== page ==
So, there it is. Very little of the food in my supermarket is even grown in this country, much less my state. Why does this matter, you ask? Check out this article to understand the sustainability of local food. In addition to the fact that local food is more sustainable than food shipped across the world, there are other benefits to buying locally as well.

5 benefits of Buying Local Food:

1. Local Food is Fresher

The closer food is produced to home, often the fresher, and therefore better tasting, it will be. When grown locally, the crops are picked at their peak of ripeness versus being harvested early in order to be shipped and distributed to your local retail store. Furthermore, “Fruits and vegetables begin to lose their nutrients within 24 hours of being picked, so fresher produce is more nutritious,” claims Virtua Health.

bundles of organic swiss chard and kholrabi for sale at farmer's market

2. Local Food Saves Money

According to Grand Valley State Undergraduate Research, “Local food sold at the farmers market was statistically less expensive than comparable non-local food sold at nearby supermarkets.” Eating locally also means that you will be eating seasonally. Plan meals around what’s in season to help you save. For example, eat locally produced strawberries in the summer months with the prime month being June. Not only will strawberries be in season, but they will also be priced best and taste phenomenal. “Some locally produced food like eggs, milk and beans are good buys all year long. Canning or freezing is another way to take advantage of well-priced seasonal vegetables and fruit,” says Unlock Food. Furthermore, it’s also a great way to eat locally all year long.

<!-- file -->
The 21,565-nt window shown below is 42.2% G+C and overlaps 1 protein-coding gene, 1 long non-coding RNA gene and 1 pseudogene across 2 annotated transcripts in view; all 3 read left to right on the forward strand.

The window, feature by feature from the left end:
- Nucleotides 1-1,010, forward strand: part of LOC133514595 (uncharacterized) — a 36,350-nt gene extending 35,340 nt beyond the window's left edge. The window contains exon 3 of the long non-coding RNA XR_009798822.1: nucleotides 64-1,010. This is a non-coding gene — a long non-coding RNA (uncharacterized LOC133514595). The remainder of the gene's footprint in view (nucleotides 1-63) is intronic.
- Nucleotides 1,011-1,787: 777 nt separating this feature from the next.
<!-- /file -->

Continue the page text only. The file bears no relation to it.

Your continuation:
3. Buying Local Supports Farmers

Buying local food provides income to farmers so they can keep farming. From buying directly from farmers, “you can ask them questions about their farming methods and pesticide use (if any). Local farmers typically focus on soil health and safe growing practices, especially if they’re farming organically,” says Virtua Health. That helps to create affordable, nutritious, high quality food for the future. According to Unlock Food, “While vegetables and fruit tend to be seasonal, there are many vegetables that are locally produced and available all year long like mushrooms, rutabaga, onions, sweet potato, sprouts, greenhouse lettuce and cucumber.”

dozens of rows of cabbage plants growing

4. Buying Local Preserves Farmland

When you buy local food, you are helping to preserve our valuable farmland for future generations. According to Farm to Table, “Well-managed farms conserve fertile soil, protect water sources, and sequester carbon from the atmosphere.” It is important to protect and preserve farmland because “farmland provides food and cover for wildlife, helps control flooding, protects wetlands and watersheds and maintains air quality,” says the Wisconsin State Farmer.